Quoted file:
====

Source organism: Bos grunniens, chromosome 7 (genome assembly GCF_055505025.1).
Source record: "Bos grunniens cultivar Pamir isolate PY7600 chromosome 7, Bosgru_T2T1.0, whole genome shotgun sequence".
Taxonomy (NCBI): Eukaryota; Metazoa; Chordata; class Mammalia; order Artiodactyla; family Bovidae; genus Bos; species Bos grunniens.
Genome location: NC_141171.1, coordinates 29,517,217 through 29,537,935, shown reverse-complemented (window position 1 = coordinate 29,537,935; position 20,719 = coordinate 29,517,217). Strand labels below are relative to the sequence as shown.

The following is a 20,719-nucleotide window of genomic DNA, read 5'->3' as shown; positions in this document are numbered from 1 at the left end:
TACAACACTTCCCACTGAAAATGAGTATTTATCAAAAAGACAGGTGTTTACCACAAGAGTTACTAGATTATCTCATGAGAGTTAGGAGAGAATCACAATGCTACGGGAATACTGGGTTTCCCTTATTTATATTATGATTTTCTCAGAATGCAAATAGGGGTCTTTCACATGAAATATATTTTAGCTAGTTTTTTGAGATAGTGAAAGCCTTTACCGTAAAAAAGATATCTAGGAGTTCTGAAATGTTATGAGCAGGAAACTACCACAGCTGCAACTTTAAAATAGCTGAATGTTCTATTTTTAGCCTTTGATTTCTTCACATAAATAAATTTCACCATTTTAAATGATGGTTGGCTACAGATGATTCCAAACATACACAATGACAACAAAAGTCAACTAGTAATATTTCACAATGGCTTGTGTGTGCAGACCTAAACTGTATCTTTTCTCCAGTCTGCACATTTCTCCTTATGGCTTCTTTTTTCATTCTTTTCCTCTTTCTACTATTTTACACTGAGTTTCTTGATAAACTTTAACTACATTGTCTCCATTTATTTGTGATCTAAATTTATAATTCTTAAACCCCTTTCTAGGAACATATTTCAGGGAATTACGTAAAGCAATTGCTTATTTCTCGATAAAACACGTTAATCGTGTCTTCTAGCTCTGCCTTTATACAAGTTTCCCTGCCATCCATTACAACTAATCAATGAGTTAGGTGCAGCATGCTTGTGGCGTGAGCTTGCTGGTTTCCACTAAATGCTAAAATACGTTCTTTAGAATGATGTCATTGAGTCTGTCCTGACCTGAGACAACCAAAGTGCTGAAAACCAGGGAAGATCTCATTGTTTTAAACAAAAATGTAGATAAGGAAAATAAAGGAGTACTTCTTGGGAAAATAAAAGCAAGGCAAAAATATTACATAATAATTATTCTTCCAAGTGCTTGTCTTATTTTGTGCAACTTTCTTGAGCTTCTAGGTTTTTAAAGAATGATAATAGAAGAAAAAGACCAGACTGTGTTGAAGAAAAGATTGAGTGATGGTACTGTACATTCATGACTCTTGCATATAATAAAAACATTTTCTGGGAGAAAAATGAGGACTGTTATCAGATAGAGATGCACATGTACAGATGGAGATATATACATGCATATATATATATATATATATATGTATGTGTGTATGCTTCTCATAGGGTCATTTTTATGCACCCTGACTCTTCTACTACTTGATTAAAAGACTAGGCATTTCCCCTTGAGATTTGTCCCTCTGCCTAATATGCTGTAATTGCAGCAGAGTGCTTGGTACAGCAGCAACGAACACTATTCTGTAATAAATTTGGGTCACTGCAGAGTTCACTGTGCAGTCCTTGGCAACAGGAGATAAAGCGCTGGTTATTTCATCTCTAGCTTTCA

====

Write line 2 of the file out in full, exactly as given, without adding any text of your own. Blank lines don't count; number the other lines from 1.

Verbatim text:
Source record: "Bos grunniens cultivar Pamir isolate PY7600 chromosome 7, Bosgru_T2T1.0, whole genome shotgun sequence".